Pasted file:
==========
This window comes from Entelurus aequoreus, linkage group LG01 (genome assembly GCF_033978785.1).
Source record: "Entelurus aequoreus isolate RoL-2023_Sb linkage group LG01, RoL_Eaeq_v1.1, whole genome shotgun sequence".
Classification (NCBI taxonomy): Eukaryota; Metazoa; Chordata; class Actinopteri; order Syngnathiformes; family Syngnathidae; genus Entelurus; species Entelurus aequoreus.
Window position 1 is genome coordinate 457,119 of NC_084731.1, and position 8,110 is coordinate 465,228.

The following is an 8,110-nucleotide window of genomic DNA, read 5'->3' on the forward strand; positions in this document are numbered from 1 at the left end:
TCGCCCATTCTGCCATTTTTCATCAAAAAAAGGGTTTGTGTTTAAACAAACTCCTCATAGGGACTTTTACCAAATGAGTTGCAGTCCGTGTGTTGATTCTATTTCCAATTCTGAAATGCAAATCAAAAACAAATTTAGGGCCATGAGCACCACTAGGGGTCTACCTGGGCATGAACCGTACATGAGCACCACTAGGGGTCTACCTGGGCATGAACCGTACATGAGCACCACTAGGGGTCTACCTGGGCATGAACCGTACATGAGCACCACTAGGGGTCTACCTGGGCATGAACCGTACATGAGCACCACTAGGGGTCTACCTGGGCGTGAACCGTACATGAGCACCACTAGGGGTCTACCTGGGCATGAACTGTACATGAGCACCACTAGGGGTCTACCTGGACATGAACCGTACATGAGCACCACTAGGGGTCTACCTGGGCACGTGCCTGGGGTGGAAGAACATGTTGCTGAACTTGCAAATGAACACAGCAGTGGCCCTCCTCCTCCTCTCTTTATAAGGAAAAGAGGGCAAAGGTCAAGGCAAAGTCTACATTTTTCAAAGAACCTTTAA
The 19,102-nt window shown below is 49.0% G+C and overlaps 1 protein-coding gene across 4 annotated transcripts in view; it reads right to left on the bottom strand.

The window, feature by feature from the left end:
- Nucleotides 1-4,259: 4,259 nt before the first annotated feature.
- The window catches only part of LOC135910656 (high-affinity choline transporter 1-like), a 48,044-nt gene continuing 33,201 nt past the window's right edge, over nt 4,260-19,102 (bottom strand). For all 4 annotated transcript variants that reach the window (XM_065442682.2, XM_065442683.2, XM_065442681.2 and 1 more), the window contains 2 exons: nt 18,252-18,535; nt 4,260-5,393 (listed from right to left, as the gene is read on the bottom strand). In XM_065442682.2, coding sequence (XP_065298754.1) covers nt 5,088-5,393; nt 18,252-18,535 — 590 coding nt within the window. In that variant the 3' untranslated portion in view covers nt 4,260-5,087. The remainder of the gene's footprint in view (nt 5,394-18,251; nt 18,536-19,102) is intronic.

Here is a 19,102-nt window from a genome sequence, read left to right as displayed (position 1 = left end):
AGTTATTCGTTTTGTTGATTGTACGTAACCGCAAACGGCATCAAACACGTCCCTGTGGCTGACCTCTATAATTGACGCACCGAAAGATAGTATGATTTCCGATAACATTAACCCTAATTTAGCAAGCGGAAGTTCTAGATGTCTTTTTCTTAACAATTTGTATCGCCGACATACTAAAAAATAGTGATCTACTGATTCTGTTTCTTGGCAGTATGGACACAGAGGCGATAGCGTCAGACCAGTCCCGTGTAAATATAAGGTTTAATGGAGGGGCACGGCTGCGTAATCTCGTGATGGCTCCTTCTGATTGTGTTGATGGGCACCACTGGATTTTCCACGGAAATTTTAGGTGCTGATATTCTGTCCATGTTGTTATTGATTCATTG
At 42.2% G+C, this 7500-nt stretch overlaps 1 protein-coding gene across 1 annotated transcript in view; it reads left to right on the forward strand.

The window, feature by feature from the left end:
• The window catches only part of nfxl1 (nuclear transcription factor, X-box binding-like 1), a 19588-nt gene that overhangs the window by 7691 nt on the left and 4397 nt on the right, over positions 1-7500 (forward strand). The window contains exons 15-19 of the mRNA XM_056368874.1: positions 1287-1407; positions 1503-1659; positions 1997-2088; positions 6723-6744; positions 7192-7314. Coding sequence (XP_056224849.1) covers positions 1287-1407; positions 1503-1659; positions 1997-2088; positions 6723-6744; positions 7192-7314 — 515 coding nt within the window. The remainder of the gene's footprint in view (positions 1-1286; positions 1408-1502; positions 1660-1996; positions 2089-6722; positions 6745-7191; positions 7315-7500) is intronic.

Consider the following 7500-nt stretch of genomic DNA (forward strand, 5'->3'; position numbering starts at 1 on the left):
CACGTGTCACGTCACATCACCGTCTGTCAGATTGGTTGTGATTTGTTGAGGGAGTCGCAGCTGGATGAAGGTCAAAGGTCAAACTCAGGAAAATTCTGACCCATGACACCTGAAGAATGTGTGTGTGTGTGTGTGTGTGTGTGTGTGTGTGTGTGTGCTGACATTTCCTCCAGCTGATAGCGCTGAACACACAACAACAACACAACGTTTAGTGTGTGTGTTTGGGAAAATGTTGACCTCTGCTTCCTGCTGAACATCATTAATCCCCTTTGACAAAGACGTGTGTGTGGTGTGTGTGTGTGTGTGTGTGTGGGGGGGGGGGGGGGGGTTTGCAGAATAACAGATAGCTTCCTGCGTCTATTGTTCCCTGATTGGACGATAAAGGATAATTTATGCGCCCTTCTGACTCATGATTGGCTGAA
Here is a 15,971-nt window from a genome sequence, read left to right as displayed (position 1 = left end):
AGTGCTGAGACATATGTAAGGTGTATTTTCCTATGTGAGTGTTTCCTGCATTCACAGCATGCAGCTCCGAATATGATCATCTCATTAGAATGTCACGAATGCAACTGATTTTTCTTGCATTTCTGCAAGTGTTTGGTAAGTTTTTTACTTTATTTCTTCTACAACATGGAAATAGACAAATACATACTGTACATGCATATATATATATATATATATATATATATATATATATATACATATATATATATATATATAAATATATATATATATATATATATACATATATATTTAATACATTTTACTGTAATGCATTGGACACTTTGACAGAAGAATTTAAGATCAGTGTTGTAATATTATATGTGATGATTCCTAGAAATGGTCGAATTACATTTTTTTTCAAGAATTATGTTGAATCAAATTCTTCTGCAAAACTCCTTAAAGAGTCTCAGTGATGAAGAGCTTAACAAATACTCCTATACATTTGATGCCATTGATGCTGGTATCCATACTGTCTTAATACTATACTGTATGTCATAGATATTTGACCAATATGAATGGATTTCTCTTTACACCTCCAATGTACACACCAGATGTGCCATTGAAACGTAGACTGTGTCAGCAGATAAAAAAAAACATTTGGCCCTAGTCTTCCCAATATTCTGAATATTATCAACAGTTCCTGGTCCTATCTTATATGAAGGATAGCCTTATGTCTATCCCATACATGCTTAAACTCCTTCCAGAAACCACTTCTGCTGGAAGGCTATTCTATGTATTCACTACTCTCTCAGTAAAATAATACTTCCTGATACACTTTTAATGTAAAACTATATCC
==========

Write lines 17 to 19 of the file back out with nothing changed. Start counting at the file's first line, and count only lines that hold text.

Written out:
CACGTGTCACGTCACATCACCGTCTGTCAGATTGGTTGTGATTTGTTGAGGGAGTCGCAGCTGGATGAAGGTCAAAGGTCAAACTCAGGAAAATTCTGACCCATGACACCTGAAGAATGTGTGTGTGTGTGTGTGTGTGTGTGTGTGTGTGTGTGTGCTGACATTTCCTCCAGCTGATAGCGCTGAACACACAACAACAACACAACGTTTAGTGTGTGTGTTTGGGAAAATGTTGACCTCTGCTTCCTGCTGAACATCATTAATCCCCTTTGACAAAGACGTGTGTGTGGTGTGTGTGTGTGTGTGTGTGTGGGGGGGGGGGGGGGGGTTTGCAGAATAACAGATAGCTTCCTGCGTCTATTGTTCCCTGATTGGACGATAAAGGATAATTTATGCGCCCTTCTGACTCATGATTGGCTGAA
Here is a 15,971-nt window from a genome sequence, read left to right as displayed (position 1 = left end):
AGTGCTGAGACATATGTAAGGTGTATTTTCCTATGTGAGTGTTTCCTGCATTCACAGCATGCAGCTCCGAATATGATCATCTCATTAGAATGTCACGAATGCAACTGATTTTTCTTGCATTTCTGCAAGTGTTTGGTAAGTTTTTTACTTTATTTCTTCTACAACATGGAAATAGACAAATACATACTGTACATGCATATATATATATATATATATATATATATATATATATATACATATATATATATATATATAAATATATATATATATATATATATACATATATATTTAATACATTTTACTGTAATGCATTGGACACTTTGACAGAAGAATTTAAGATCAGTGTTGTAATATTATATGTGATGATTCCTAGAAATGGTCGAATTACATTTTTTTTCAAGAATTATGTTGAATCAAATTCTTCTGCAAAACTCCTTAAAGAGTCTCAGTGATGAAGAGCTTAACAAATACTCCTATACATTTGATGCCATTGATGCTGGTATCCATACTGTCTTAATACTATACTGTATGTCATAGATATTTGACCAATATGAATGGATTTCTCTTTACACCTCCAATGTACACACCAGATGTGCCATTGAAACGTAGACTGTGTCAGCAGATAAAAAAAAACATTTGGCCCTAGTCTTCCCAATATTCTGAATATTATCAACAGTTCCTGGTCCTATCTTATATGAAGGATAGCCTTATGTCTATCCCATACATGCTTAAACTCCTTCCAGAAACCACTTCTGCTGGAAGGCTATTCTATGTATTCACTACTCTCTCAGTAAAATAATACTTCCTGATACACTTTTAATGTAAAACTATATCC